Choosing a hedge

Hi everyone, I'm new here but I need some help! I have a semi circle of grass alongside our house that we are trying to screen off and extend our small back garden. I attempted planning permission for a 6ft fence but the paperwork was rather difficult so I am thinking hedge instead since that doesn't need permission (the garden is along a shared driveway). I am in a cul-de-sac, and the garden is popular with local kids and a neighbour's dog uses it for a toilet (killing all of our plants).

I need to completely seal if off with hedge (there will be access through a wall), but I'm a bit worried about affecting foundations, since the hedge will be built up to the house. I have been recommended a Western Red Cedar hedge as one that will grow fairly quickly and is resistant to dog urine.

Is it safe to plant close to my house? (I'm new to all this)

Or would anyone recommend anything different?

 

Thanks in advance!

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Posts

  • pansyfacepansyface PEAK DISTRICTPosts: 10,638

    I think the person who recommended Western Red Cedar (Thuja plicata) must have been joking. The grow to over 60 matres (200feet) tall. 

    Do you have the space? 

    Apophthegm -  a big word for a small thought.
  • treehugger80treehugger80 Posts: 1,411

    yew is good, but grows slow and is poisonous (not good with kids about)

    Lonicera (box leaved honeysuckle) is good, grows quick and forms a dense hedge and you can get it in green, gold, variegated and lots more I think? so you can mix it up in the hedge and it wont be a monochrome green

  • Hi everyone! thanks for the replies

    hedges direct are the ones that actually recommended the Western Red Cedar!
    but I thought it might be good to get a second opinion

    as i said, my worry is whether my hedges could affect the foundations of the house - I'm not sure how far away I can plant (or what I should plant)......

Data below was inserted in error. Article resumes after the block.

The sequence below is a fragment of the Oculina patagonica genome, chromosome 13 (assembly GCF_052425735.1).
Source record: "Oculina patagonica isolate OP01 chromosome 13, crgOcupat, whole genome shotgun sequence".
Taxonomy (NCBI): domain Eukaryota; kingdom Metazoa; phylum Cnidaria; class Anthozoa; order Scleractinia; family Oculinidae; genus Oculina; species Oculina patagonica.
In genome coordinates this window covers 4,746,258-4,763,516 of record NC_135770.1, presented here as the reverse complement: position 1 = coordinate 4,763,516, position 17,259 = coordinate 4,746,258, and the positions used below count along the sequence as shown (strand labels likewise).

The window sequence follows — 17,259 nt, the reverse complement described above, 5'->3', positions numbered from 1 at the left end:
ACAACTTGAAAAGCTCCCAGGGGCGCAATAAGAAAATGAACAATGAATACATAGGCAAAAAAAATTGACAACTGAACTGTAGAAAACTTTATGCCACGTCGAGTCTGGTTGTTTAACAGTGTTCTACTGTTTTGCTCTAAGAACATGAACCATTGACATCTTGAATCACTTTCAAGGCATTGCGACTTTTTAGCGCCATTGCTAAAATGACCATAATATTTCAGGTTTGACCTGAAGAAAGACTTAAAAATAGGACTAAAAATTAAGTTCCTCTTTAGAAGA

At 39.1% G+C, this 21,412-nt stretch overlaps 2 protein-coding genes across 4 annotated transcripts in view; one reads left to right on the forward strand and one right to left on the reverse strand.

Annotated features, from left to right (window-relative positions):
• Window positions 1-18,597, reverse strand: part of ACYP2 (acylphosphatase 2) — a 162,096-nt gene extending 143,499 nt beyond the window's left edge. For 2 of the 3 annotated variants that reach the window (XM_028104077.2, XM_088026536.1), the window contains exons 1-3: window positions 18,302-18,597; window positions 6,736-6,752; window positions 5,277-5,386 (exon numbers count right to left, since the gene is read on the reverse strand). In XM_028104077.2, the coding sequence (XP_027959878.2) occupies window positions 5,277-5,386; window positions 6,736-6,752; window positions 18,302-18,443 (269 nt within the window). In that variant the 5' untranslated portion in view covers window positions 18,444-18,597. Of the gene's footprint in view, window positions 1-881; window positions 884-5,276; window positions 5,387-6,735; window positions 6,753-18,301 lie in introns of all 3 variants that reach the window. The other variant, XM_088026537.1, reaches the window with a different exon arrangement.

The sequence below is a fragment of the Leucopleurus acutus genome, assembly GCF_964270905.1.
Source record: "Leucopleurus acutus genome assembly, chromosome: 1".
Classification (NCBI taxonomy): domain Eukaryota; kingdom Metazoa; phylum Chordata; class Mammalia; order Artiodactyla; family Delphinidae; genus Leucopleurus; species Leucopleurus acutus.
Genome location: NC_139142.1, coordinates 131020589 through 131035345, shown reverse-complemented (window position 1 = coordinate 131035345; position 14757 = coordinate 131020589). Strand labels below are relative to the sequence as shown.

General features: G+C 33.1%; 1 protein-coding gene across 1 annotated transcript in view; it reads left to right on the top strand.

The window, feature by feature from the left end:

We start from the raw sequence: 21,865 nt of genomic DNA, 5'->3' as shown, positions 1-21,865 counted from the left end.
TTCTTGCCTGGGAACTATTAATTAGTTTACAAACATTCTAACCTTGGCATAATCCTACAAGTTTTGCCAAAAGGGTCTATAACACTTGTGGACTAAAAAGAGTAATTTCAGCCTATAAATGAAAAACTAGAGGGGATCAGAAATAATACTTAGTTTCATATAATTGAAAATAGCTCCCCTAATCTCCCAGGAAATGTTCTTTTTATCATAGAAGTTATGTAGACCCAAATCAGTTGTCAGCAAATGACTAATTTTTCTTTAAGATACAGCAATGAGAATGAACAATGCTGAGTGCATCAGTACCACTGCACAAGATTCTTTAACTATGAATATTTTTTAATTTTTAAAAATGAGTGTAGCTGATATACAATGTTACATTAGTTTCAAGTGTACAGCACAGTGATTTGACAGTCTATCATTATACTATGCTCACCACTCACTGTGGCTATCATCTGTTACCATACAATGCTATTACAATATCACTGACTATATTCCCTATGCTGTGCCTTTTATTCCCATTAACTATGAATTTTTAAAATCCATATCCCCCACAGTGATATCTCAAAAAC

I forgot to mention that the garden has clay soil - not sure if that makes a difference

  • Hi Treehugger80, Lonicera looks pretty good actually! it grows to 2mtrs high, so that is what I need, and it looks like it would survive the dog too!

    Sorry - amateur question - I guess using a small hedge like this means I don't need to worry about foundations?

  • Hi Chris, I am a favourite to copper beech, might take a while to grow but keeps its leaves all year round with a change of colour, and not hard to maintain, if you go for a quick growing bush remember it will always need cutting slow growers  needs less

     

    best of luck

  • SalinoSalino Posts: 1,609

    ..I would recommend something different, but I would like to know how many metres/feet you need to cover, and assuming you plant say 3 foot apart, how many plants do you think you might need...thinking of cost here...? and how tall do you want them to grow before trimming... there are lots of hedging options that you don't need to worry about foundations with... I tend to think towards 'thorny', if I want to keep both animals and children...out... but you can make a dense hedge with a single type easy to manage shrub...Ribes sanguineum for instance...

    ..or Lonicera as already mentioned...

  • Hi Salino, thanks for replying, I need around 22mtrs of hedge and to be honest I don't need anything higher than 2mtrs, I just want privacy in the garden. I like the idea of thorny!! I want quite a dense hedge, so I guess I will needs lots of hedge and lots of money... something not too expensive would be nice though! I like the look of Lonicera, but I'd be tempted by something thorny

    Hi Buddyboy, thank you, my worry is that I'm running it right up to the house to create a barrier all round, so I don't know how close is too close

  • DovefromaboveDovefromabove Central Norfolk UKPosts: 43,806

    What about English holly?  Not as fast growing as some things, but it only needs trimming once a year, is great for wildlife, provides you with some Christmas decorations and is certainly dense and thorny.  

    While it's growing you can protect it with  temporary windbreak netting like this http://premierbarriers.co.uk/catalog/knitted-windbreak-netting-metre-p-439.html which would not need any planning consent etc. 

    No-one knows if you've done your housework, but everyone knows if you've done your gardening !
  • I like berberris for keeping things out (spikes) and for colour and interest. 

    Escalonia for attracting bees and butterflies and flowers.

    Beech is nice and I've got a lot of that but it's slow growing.

    What you could do though is plant something fast growing first and plant something more attractive behind it.  Use the fast growing.... dare I say Leylandii ....   and then take that out later.

    You don't normally need planning permission for a fence.

  • Thanks everyone!

    all of your advice is really appreciated

    I will look into all of your suggestions

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